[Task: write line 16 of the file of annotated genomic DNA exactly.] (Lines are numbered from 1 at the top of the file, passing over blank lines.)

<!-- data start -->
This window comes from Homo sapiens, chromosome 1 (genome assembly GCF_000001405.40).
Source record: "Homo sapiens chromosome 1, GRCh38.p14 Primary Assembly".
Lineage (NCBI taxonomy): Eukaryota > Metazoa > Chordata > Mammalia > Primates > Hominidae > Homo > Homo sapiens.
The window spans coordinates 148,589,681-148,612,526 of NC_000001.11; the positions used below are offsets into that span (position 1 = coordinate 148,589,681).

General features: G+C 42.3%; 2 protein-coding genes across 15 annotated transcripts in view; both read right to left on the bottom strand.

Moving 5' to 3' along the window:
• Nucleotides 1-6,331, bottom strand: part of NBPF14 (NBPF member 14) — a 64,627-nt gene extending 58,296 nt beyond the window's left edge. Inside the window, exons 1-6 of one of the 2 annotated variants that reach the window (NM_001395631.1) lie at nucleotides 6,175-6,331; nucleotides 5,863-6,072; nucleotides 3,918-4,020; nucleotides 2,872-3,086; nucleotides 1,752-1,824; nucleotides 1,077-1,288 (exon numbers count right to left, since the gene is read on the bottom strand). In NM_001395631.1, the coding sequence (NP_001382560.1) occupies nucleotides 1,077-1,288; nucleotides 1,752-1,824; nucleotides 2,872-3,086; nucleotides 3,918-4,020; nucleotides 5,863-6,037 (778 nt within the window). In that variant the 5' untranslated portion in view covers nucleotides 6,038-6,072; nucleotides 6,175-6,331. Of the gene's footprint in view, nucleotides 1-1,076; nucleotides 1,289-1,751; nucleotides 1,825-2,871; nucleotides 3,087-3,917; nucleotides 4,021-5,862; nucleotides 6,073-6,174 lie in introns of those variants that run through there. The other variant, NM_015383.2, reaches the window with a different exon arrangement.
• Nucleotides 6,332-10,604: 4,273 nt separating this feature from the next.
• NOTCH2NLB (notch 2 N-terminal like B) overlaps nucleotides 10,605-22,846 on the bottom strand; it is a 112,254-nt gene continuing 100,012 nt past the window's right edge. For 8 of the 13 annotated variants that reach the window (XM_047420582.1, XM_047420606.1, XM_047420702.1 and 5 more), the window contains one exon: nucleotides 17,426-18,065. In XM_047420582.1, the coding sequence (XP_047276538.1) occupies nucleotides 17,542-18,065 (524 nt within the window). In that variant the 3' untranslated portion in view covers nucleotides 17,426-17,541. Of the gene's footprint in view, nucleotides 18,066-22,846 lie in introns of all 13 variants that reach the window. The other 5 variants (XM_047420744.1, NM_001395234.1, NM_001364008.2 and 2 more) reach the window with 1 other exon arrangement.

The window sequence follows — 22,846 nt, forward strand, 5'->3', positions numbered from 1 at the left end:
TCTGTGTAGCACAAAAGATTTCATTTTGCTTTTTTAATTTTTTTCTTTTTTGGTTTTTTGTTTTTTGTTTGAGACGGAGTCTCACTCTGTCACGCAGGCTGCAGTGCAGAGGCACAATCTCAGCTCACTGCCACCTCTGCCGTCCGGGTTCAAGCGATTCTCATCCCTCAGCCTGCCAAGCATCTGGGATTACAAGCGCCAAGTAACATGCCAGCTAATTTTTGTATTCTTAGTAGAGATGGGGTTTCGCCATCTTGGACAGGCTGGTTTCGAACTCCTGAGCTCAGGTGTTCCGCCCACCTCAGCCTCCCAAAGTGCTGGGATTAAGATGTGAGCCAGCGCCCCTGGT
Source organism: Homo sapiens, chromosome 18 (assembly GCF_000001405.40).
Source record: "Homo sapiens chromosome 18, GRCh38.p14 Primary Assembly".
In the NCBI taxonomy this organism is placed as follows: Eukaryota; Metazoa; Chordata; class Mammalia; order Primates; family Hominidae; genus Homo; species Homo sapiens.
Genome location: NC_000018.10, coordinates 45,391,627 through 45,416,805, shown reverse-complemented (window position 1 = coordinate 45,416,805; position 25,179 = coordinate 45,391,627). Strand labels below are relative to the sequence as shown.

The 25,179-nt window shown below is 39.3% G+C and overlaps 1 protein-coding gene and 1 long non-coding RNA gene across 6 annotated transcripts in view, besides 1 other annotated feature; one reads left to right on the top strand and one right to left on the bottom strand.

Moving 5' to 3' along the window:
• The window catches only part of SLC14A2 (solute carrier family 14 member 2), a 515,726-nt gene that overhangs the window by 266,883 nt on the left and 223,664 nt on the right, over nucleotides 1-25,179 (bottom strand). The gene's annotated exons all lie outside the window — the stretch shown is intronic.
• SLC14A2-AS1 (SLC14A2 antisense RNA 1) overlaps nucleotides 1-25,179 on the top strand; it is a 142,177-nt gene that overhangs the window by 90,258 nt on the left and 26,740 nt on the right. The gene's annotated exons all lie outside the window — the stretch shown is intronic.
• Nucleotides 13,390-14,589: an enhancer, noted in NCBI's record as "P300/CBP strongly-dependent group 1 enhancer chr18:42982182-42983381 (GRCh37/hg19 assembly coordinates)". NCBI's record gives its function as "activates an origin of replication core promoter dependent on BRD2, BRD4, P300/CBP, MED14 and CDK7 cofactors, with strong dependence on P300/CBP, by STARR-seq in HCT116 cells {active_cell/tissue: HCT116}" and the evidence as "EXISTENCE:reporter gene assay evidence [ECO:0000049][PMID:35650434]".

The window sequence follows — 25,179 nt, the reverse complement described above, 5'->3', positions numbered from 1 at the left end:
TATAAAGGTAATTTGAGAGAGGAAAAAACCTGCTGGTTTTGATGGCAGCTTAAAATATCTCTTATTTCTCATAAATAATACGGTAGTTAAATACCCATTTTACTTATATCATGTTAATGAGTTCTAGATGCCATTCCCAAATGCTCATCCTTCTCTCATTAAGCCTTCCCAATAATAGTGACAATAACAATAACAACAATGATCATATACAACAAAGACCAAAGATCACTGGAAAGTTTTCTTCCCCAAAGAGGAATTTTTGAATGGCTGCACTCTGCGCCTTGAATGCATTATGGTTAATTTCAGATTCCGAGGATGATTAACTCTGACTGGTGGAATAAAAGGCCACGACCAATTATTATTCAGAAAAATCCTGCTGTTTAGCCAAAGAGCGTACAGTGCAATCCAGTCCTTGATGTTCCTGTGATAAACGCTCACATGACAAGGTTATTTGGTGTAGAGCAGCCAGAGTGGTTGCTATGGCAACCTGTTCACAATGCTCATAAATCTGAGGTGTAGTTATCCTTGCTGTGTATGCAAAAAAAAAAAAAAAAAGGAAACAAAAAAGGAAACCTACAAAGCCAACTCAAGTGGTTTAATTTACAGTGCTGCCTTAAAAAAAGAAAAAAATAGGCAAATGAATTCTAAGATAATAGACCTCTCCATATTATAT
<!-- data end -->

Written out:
The 25,179-nt window shown below is 39.3% G+C and overlaps 1 protein-coding gene and 1 long non-coding RNA gene across 6 annotated transcripts in view, besides 1 other annotated feature; one reads left to right on the top strand and one right to left on the bottom strand.